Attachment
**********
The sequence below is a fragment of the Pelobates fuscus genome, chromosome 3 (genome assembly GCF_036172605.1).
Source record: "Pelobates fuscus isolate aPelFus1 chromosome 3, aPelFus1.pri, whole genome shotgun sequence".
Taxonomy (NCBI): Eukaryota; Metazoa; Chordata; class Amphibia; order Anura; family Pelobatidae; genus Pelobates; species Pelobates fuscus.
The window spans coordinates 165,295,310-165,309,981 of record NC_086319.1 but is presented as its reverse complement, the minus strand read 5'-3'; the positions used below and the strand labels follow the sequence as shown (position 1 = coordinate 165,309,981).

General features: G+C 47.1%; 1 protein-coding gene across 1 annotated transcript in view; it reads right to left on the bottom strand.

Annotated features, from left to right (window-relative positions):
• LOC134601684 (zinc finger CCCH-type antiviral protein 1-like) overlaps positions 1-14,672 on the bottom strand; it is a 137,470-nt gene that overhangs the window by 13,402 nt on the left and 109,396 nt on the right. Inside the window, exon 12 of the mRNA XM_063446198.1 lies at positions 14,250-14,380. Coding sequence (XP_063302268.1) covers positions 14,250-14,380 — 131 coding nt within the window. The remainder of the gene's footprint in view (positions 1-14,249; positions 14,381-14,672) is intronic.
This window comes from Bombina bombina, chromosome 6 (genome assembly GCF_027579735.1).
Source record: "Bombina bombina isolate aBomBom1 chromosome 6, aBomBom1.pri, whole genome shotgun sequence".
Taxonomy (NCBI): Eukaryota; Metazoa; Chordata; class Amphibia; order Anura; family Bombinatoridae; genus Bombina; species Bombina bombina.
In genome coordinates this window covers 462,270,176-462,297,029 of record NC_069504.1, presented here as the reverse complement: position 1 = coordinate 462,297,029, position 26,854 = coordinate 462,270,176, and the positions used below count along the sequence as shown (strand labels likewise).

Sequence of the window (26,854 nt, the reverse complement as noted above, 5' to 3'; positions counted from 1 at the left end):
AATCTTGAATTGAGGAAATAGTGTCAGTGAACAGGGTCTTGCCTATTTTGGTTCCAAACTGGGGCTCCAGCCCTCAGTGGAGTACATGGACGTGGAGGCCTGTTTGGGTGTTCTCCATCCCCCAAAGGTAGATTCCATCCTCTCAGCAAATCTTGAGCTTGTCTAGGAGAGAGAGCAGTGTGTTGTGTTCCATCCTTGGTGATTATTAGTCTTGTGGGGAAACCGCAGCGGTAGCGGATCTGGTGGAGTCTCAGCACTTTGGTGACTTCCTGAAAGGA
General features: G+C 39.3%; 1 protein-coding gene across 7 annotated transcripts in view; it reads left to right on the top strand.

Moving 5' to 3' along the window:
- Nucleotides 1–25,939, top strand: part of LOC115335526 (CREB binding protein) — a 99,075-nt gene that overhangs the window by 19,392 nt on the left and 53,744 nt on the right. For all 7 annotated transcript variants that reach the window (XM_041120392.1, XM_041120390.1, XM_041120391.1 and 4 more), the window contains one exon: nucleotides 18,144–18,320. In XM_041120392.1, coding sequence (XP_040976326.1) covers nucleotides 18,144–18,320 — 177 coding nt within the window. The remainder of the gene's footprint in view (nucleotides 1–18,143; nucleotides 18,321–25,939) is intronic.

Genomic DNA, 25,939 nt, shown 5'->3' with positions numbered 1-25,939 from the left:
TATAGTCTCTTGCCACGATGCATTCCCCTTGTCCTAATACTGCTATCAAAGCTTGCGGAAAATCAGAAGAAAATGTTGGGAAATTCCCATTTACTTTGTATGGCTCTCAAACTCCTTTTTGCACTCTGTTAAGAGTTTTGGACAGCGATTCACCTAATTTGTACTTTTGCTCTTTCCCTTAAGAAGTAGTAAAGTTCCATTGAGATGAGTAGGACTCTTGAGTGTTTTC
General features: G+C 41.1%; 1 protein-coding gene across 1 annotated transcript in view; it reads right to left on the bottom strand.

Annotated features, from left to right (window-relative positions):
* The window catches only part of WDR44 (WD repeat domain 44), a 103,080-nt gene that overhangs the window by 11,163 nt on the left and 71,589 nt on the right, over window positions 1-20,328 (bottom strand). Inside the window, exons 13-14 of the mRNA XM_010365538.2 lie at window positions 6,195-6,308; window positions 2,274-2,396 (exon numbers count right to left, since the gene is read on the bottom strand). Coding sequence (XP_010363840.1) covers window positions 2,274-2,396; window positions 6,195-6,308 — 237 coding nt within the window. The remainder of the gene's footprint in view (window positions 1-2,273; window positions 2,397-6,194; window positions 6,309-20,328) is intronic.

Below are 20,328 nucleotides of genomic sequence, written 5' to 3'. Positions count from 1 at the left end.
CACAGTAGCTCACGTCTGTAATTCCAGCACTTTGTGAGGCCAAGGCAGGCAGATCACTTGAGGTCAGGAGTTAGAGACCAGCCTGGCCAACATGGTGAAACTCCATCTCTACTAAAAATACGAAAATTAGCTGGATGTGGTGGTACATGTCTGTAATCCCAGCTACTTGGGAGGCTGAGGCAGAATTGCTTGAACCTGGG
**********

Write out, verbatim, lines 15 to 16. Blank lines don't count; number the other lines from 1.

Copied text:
Moving 5' to 3' along the window:
- Nucleotides 1–25,939, top strand: part of LOC115335526 (CREB binding protein) — a 99,075-nt gene that overhangs the window by 19,392 nt on the left and 53,744 nt on the right. For all 7 annotated transcript variants that reach the window (XM_041120392.1, XM_041120390.1, XM_041120391.1 and 4 more), the window contains one exon: nucleotides 18,144–18,320. In XM_041120392.1, coding sequence (XP_040976326.1) covers nucleotides 18,144–18,320 — 177 coding nt within the window. The remainder of the gene's footprint in view (nucleotides 1–18,143; nucleotides 18,321–25,939) is intronic.